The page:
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A cautionary note on reasons

RCJ portrait 146x219The Court of Appeal has handed down a significant decision on the standard of reasons required when granting planning permission. Caroline Daly explains the ruling.

The case of R (CPRE Kent) v. Dover District Council [2016] EWCA Civ 936 concerned the grant of planning permission for what Laws LJ described as development of an “unprecedented” scale (521 residential units, 90 apartment retirement village and hotel) in the Kent Downs Area of Outstanding Natural Beauty at Farthingloe, close to Dover.

The Officer’s Report had recommended refusal of the scheme, making “trenchant criticisms” of the density, layout and design of the scheme. However, the Council’s Planning Team, having taken advice from a consultancy to the effect that a lower density scheme of some 375 dwellings would have a lesser effect on the AONB and continue to be viable, suggested in the Report that a revised proposal be put forward for consideration. The developer argued before the Planning Committee that a reduced density scheme would not be viable.

The Planning Committee approved the application. The reasons given for departing from the recommendation were summarized in brief terms in the Committee Minutes, which referred to the benefits of the scheme, a view that an alternative lower density scheme could jeopardise its viability, and the belief that effective screening could minimize the harm caused to the AONB. The Committee concluded that the advantages did outweigh the harm that would be caused to the AONB.

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Laws and Simon LJJ allowed the appeal against Mitting J’s decision ([2015] EWHC 3808 (Admin)) on the basis that the Council’s Planning Committee had failed to give legally adequate reasons for granting permission.

The Court of Appeal summarised the applicable law in relation to the standard of reasons, setting out Lord Brown’s “mainstream” approach in South Bucks v Porter (No 2) [2004] 1 WLR 1953, given in the context of an Inspector’s decision on appeal. The “mainstream” approach is that the reasons for a decision must enable the reader to understand why the matter was decided as it was and what conclusions were reached on the principal important controversial issues, that reasons need refer only to the main issues in the dispute and not to every material consideration, and that the reasons can be briefly stated, with the “degree of particularity required depending entirely on the nature of the issues falling for decision”.

Laws LJ referred to Lang J’s recent judgment in R (Hawksworth Securities PLC) v Peterborough City Council [2016] EWHC 1870 (Admin), in which she made a distinction between Inspectors’ decisions on appeal and the administrative decisions of local planning authorities. Lang J was of the view that where a local planning authority was granting planning permission, it would be unduly onerous to impose a duty to give detailed reasons “given the volume of applications to be processed”.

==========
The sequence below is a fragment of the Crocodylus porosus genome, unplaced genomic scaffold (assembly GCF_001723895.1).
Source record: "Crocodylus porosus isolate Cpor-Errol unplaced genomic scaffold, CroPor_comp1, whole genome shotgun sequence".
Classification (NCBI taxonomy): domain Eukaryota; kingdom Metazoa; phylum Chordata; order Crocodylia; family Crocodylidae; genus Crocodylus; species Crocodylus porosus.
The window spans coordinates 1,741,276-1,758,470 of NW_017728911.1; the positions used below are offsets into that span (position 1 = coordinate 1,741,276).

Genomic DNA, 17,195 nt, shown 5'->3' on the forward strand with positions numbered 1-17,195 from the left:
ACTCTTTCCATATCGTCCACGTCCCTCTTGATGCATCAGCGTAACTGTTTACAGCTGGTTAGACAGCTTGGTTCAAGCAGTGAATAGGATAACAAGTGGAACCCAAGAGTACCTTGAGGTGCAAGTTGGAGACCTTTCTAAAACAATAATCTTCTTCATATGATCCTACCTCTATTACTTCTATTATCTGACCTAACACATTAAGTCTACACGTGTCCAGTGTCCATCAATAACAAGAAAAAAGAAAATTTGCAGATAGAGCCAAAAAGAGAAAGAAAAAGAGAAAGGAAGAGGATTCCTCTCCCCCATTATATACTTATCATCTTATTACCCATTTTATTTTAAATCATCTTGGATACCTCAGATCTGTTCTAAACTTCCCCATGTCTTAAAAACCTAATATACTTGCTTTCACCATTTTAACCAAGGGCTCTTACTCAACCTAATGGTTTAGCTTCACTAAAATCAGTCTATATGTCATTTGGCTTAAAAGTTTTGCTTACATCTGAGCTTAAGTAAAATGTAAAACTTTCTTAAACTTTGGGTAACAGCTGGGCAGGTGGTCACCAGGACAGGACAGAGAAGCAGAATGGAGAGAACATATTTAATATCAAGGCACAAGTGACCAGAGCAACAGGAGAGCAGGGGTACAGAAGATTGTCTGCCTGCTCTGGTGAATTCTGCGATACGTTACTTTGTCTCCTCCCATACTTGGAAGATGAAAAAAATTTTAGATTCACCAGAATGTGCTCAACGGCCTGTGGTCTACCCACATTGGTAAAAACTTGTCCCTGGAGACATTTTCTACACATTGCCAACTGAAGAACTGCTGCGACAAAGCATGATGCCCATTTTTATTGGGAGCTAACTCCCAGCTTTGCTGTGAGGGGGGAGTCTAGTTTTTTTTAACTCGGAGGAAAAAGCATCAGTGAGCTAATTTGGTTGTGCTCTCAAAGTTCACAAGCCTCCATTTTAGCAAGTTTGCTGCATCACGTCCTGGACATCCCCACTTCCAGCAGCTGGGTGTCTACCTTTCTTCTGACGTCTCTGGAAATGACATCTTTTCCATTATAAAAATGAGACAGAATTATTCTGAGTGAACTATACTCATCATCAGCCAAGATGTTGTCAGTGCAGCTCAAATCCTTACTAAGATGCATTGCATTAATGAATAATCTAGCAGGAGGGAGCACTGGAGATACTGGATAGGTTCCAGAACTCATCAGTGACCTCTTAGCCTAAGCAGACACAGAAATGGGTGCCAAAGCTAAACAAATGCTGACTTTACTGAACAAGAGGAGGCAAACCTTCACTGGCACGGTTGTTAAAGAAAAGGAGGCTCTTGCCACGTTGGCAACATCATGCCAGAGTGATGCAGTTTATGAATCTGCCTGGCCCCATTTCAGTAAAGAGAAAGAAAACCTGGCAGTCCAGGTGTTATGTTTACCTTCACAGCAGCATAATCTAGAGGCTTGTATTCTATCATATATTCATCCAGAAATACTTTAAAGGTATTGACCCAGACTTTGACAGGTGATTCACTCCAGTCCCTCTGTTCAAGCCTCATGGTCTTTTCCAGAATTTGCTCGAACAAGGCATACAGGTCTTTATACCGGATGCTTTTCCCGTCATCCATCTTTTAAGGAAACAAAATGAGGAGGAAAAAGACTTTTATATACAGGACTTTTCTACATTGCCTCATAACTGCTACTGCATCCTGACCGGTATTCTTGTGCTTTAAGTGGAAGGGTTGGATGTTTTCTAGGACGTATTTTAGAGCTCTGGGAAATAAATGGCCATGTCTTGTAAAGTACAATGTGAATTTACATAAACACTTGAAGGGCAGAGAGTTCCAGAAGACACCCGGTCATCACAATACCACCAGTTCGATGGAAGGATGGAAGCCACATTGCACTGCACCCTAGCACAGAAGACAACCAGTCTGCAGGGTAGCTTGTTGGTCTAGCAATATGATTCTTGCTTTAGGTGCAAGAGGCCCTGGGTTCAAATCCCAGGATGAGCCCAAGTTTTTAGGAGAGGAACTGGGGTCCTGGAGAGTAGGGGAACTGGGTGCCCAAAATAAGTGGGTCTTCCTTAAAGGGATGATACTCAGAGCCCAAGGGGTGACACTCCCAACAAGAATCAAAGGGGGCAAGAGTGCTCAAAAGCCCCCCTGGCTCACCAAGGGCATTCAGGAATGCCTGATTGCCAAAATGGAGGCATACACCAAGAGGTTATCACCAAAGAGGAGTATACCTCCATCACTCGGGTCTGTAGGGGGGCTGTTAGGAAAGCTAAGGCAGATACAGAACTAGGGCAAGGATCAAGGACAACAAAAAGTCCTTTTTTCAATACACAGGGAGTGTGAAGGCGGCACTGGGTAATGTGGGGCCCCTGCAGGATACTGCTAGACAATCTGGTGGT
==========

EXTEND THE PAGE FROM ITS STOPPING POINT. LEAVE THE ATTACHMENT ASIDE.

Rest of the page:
The Court considered that Lang J’s approach needed to be “treated with some care” and that “interested parties (and the public) are just as entitled to know why the decision is as it is when it is made by the authority as when it is made by the Secretary of State”. Laws LJ considered that three factors pointed away from Lang J’s approach in this case, namely:

  • The pressing nature of the AONB policy expressed in NPPF paragraphs 115 and 116;
  • The fact that the Committee was departing from the Officer’s recommendation, which meant that the Officer’s reasoning ought (if but briefly) to be engaged with; and
  • The fact that there was a statutory duty to give reasons by virtue of Regulation 24(1)(c)(ii) and (iii) of the Town and Country Planning (Environmental Impact Assessment) Regulations 2011, which had not been fulfilled by any document.

On the facts, the Court found that the reasons given were inadequate, particularly in relation to the treatment of the Officer’s assessment of the harm that would be inflicted on the AONB by the proposed development. Laws LJ found that “a statutory statement of reasons made under the EIA Regulations would have been required to grapple with the issue of harm much more closely than what the minutes disclose; and the strictures of NPPF paragraph 116 demand no less.”

The Court of Appeal made it clear that this judgment is not to be seen as anything other than an application of Lord Brown’s statement to the effect that the degree of particularity required of reasons will depend on the circumstances of the case. Laws LJ emphasised that this was an “unusual” case and said that the judgment should “not be read as imposing in general an onerous duty on local planning authorities to give reasons for the grant of permissions”. The judgment does not throw open the doors to a stream of challenges based on reasons grounds. However, the Court of Appeal has sounded a cautionary note. From this decision, it is apparent that an extremely cautious approach will be required by a planning committee that chooses to depart from its officers’ recommendations. In such circumstances, the reasons given for the grant of permission must be carefully drafted and must engage with the recommendations of the officer and explain the reasons for departure from those recommendations.

Caroline Daly is a barrister at Francis Taylor Building.

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